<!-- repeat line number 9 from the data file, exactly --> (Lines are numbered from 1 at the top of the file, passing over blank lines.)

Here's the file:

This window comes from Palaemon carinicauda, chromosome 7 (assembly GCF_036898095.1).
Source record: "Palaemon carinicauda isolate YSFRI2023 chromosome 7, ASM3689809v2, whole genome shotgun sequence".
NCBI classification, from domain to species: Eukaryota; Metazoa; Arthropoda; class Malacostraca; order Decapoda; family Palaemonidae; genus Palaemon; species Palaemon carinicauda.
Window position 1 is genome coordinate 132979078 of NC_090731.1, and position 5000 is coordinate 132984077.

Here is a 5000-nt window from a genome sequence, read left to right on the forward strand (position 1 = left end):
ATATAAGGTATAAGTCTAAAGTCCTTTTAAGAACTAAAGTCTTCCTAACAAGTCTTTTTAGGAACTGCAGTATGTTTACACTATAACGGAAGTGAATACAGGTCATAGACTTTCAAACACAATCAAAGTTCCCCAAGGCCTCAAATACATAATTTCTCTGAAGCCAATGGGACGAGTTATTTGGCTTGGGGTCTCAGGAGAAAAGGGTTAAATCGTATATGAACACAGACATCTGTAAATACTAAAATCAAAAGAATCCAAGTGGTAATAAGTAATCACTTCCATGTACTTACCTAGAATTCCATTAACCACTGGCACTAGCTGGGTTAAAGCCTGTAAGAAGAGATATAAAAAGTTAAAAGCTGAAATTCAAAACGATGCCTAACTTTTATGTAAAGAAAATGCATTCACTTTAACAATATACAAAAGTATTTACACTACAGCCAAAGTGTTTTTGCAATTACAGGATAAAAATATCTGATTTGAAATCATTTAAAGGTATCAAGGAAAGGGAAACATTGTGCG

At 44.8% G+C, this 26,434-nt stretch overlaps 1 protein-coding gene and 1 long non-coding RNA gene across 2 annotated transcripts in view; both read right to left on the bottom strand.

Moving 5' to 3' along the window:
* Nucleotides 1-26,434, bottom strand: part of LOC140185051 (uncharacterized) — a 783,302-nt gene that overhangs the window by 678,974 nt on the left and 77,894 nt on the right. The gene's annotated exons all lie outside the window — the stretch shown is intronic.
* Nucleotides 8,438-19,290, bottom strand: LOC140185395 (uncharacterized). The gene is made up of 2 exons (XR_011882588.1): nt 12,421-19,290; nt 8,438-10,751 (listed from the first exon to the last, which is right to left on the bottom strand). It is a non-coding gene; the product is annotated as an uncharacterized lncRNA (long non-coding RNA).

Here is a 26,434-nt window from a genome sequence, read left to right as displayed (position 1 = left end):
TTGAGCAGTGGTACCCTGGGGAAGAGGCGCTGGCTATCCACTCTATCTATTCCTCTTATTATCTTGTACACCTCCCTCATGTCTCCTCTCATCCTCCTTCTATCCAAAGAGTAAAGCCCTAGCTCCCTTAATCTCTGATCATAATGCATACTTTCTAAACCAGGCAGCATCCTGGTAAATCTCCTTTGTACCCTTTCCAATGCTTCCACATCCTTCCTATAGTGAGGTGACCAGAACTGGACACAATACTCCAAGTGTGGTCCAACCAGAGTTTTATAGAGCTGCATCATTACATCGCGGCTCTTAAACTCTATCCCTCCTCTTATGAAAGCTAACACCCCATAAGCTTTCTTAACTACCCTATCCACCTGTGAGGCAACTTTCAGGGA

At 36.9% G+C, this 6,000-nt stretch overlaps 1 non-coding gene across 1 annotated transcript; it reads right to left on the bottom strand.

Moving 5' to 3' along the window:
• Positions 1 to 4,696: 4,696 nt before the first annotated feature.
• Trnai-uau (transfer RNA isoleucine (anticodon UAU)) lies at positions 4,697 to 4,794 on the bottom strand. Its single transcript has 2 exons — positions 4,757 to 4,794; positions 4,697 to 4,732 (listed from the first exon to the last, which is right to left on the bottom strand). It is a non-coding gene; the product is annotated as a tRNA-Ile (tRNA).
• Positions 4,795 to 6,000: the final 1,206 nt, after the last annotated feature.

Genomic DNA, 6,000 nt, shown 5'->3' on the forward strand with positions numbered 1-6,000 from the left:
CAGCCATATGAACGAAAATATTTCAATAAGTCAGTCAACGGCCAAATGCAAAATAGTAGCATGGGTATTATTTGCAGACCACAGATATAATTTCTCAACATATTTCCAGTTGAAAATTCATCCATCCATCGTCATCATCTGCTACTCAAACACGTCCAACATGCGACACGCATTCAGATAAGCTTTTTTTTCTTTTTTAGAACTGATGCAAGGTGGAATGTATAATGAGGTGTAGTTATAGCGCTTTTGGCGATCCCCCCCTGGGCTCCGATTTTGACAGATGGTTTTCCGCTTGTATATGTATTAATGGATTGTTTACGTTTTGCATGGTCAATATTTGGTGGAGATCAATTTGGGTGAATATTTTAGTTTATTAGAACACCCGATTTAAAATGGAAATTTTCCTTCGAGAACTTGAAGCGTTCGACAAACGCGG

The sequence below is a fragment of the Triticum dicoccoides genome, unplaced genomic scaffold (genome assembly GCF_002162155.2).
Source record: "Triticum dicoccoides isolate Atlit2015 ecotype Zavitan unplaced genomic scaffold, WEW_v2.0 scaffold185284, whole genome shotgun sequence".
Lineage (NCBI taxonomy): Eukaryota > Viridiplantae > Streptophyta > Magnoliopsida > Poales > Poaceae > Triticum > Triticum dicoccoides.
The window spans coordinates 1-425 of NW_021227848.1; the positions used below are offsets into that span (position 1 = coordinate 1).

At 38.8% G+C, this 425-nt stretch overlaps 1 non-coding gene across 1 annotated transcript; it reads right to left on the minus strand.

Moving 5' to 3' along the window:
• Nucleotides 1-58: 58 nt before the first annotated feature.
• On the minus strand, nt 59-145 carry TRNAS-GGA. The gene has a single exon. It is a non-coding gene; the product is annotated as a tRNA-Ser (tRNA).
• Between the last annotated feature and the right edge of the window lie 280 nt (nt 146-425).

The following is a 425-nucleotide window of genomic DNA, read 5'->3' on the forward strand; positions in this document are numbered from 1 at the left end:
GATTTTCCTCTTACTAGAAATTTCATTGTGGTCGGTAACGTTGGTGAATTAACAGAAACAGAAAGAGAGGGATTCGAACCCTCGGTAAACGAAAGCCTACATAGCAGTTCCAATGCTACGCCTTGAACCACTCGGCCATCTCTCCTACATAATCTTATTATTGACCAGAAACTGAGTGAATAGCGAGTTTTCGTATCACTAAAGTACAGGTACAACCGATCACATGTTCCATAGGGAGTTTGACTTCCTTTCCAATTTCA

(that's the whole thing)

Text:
* Nucleotides 1-26,434, bottom strand: part of LOC140185051 (uncharacterized) — a 783,302-nt gene that overhangs the window by 678,974 nt on the left and 77,894 nt on the right. The gene's annotated exons all lie outside the window — the stretch shown is intronic.